In December, members celebrated New York Governor David Paterson’s signing of a bill that will not only promote the recycling of plastic bags statewide but also protect New York City’s more stringent law, which requires stores to provide plastic recycling bins if they occupy at least 5,000 square feet or have more than five locations.
According to Senator Schneiderman, while the group’s efforts definitely contributed to the bill’s passage, they were only a small part of a much larger effort. Still, members felt that the legislation was a victory and that their advocacy was worthwhile. For more than a year, they pored over current state and national policies relating to plastic bag use, canvassed local store owners on the Lower East Side, and developed a plan to write, propose, and pass a bill. They created street art and produced short films to increase public awareness of the issue. They formed partnerships with other groups working to reduce plastic-bag use and sponsored a daylong “How Government Works” workshop with a host of state and local officials. In July, during the group’s annual “low-impact month,” members endeavored to reduce their carbon footprint, eliminate the use of plastic bags, and meditate on their consumption habits. That same month, they sent press releases to local newspapers, phoned state and local legislators, and in 72 hours gathered more than 400 signatures to send to the governor, urging him to exempt New York City from the state’s weaker plastic bag recycling bill.
As they do for all their activist efforts, ID Project members regularly asked themselves: What is my intention? Am I uncomfortable at the thought of making a phone call, or talking with someone who seems hostile to me? Do I become angry when reading about the plastic bag company’s front groups?
Rafi Santo, the group’s Integral Activism Director, says this work hasn’t been easy. In many cases, despite their reflection, members have found themselves surprisingly unprepared when dealing with people who hold opposing views—especially those in positions of power. He said one member, for instance, found himself on the phone with an angry state assemblyman eager to debate the issue. “The member felt in his heart that he disagreed, but he couldn’t make the argument back because he just didn’t have enough context,” Santo said. “And if you don’t have the knowledge and background, or the mental training—the equanimity and compassion— it can feel very uncomfortable.” Still, it’s all part of the group’s attempts at applied practice. “We’re not just sitting in a room and talking to each other about this stuff and seeing how we feel about it,” Santo says. “We acknowledge that there’s going to be disagreement in the world and don’t somehow think that through integral activism everyone is just going to come to some sort ofkumbaya.”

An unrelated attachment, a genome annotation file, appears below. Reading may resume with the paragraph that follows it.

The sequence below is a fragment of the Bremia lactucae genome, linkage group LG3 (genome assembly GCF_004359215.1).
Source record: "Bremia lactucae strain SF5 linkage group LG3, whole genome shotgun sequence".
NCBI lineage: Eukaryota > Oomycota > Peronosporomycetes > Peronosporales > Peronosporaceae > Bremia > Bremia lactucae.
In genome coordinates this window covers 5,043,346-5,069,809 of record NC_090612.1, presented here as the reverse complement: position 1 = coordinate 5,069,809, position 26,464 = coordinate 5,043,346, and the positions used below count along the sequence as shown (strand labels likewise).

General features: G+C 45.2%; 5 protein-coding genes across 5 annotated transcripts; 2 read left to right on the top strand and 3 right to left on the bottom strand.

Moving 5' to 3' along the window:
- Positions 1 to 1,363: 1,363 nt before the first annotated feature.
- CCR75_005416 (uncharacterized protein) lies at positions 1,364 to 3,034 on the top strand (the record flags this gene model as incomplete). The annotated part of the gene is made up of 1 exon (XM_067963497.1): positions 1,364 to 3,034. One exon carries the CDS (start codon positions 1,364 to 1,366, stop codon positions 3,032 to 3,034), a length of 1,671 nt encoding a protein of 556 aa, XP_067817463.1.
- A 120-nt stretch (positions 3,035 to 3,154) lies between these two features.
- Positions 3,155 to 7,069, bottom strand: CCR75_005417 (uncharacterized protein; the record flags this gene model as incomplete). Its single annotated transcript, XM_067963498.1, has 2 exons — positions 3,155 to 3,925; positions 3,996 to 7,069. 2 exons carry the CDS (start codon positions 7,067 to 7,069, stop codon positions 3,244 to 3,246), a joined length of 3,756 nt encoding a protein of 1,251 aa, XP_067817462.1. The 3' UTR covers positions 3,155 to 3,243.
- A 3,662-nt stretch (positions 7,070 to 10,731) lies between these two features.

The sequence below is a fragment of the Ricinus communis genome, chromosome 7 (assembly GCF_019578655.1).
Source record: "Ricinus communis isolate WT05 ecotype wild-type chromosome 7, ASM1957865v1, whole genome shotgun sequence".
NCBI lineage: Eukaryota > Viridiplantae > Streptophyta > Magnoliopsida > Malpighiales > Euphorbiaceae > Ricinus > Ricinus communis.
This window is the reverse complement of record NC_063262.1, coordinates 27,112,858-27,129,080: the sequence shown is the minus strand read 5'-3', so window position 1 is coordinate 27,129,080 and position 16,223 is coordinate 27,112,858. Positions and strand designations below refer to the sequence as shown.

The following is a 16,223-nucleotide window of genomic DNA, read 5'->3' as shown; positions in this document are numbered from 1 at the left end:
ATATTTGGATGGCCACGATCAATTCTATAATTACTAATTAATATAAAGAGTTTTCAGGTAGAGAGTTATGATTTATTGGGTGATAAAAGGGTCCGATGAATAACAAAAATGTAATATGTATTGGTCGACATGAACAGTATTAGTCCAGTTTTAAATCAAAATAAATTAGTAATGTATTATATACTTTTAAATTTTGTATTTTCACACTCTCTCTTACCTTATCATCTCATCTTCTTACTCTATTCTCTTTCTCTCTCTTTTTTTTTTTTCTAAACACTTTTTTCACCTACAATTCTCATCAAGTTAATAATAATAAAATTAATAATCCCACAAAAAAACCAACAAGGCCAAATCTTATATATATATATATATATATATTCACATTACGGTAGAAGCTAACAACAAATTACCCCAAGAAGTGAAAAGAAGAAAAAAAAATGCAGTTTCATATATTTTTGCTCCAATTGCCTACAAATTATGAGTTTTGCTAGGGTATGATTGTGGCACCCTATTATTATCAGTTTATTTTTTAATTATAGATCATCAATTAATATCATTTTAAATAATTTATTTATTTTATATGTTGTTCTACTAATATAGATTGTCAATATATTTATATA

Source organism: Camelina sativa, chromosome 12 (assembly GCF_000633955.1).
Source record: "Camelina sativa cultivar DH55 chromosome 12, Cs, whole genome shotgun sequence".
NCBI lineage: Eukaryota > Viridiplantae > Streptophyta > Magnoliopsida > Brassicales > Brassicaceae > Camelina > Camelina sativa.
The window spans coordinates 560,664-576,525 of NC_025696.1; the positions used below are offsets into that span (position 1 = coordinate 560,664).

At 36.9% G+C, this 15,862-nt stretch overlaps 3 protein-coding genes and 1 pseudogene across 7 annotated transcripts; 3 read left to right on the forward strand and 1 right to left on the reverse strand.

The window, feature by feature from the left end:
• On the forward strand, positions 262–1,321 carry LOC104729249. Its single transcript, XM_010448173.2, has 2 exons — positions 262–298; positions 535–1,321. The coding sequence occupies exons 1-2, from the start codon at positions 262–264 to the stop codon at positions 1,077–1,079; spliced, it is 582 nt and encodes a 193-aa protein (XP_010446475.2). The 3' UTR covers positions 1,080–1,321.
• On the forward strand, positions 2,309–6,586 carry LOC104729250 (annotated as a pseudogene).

A large part of what the group is trying to accomplish, he says, “is to get people to a place where they’re able to be reflective when something like that [phone call] happens, and have the equanimity they need to understand where the other side is coming from.”
Nichtern agrees. He believes that in the 21st century, activists need to start engaging in integral practices— connecting external events to the minds that perceive those events—or ultimately they may not succeed. “I’ve personally participated in the anti–IraqWar movement, for instance, and I’ve seen how much aggression there is in a lot of the protesters,” he says. “And when you go violently to an antiwar movement, there’s something of a contradiction in terms that might limit or even eradicate the effectiveness of your good intentions.”
In the short term, Nichtern says, the project’s goal is to eliminate the use of plastic bags in New York City. Its loftier long-term goal is to create a global template for a new brand of activism, one that unites political involvement with contemplative practice. Already, the idea is catching on—in September 2008, a second Interdependence Project was planted in Portland.